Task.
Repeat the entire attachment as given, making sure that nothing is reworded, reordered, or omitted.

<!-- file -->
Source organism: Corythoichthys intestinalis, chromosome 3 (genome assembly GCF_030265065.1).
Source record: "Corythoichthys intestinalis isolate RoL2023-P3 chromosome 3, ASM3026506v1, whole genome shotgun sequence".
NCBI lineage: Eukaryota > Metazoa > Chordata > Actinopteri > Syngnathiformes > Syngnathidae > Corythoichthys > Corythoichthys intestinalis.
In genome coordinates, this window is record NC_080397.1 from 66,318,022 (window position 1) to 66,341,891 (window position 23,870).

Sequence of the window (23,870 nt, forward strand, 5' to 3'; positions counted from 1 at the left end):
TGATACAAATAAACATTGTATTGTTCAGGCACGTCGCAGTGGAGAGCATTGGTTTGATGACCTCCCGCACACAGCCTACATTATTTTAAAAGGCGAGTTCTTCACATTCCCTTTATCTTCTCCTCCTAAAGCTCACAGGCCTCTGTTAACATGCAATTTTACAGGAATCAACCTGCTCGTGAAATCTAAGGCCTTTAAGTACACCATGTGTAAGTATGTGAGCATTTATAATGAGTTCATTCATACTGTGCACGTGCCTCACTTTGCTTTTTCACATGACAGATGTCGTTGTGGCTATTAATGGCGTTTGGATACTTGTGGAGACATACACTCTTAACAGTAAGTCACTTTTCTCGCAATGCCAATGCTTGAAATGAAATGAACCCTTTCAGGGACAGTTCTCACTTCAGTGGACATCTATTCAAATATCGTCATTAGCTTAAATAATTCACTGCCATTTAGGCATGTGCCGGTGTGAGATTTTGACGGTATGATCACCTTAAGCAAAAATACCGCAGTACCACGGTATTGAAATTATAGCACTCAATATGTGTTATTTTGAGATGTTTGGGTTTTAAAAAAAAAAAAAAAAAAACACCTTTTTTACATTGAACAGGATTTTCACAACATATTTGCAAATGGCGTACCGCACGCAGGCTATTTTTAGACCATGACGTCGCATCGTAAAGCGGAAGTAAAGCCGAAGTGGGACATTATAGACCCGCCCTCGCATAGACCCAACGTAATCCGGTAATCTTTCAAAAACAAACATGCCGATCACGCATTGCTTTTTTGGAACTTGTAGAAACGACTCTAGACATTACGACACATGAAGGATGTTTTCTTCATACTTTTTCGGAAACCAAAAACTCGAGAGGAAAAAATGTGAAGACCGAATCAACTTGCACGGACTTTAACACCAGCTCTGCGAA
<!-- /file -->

Source organism: Corythoichthys intestinalis, chromosome 3 (genome assembly GCF_030265065.1).
Source record: "Corythoichthys intestinalis isolate RoL2023-P3 chromosome 3, ASM3026506v1, whole genome shotgun sequence".
NCBI lineage: Eukaryota > Metazoa > Chordata > Actinopteri > Syngnathiformes > Syngnathidae > Corythoichthys > Corythoichthys intestinalis.
In genome coordinates, this window is record NC_080397.1 from 66,318,022 (window position 1) to 66,341,891 (window position 23,870).

Sequence of the window (23,870 nt, forward strand, 5' to 3'; positions counted from 1 at the left end):
TGATACAAATAAACATTGTATTGTTCAGGCACGTCGCAGTGGAGAGCATTGGTTTGATGACCTCCCGCACACAGCCTACATTATTTTAAAAGGCGAGTTCTTCACATTCCCTTTATCTTCTCCTCCTAAAGCTCACAGGCCTCTGTTAACATGCAATTTTACAGGAATCAACCTGCTCGTGAAATCTAAGGCCTTTAAGTACACCATGTGTAAGTATGTGAGCATTTATAATGAGTTCATTCATACTGTGCACGTGCCTCACTTTGCTTTTTCACATGACAGATGTCGTTGTGGCTATTAATGGCGTTTGGATACTTGTGGAGACATACACTCTTAACAGTAAGTCACTTTTCTCGCAATGCCAATGCTTGAAATGAAATGAACCCTTTCAGGGACAGTTCTCACTTCAGTGGACATCTATTCAAATATCGTCATTAGCTTAAATAATTCACTGCCATTTAGGCATGTGCCGGTGTGAGATTTTGACGGTATGATCACCTTAAGCAAAAATACCGCAGTACCACGGTATTGAAATTATAGCACTCAATATGTGTTATTTTGAGATGTTTGGGTTTTAAAAAAAAAAAAAAAAAAACACCTTTTTTACATTGAACAGGATTTTCACAACATATTTGCAAATGGCGTACCGCACGCAGGCTATTTTTAGACCATGACGTCGCATCGTAAAGCGGAAGTAAAGCCGAAGTGGGACATTATAGACCCGCCCTCGCATAGACCCAACGTAATCCGGTAATCTTTCAAAAACAAACATGCCGATCACGCATTGCTTTTTTGGAACTTGTAGAAACGACTCTAGACATTACGACACATGAAGGATGTTTTCTTCATACTTTTTCGGAAACCAAAAACTCGAGAGGAAAAAATGTGAAGACCGAATCAACTTGCACGGACTTTAACACCAGCTCTGCGAA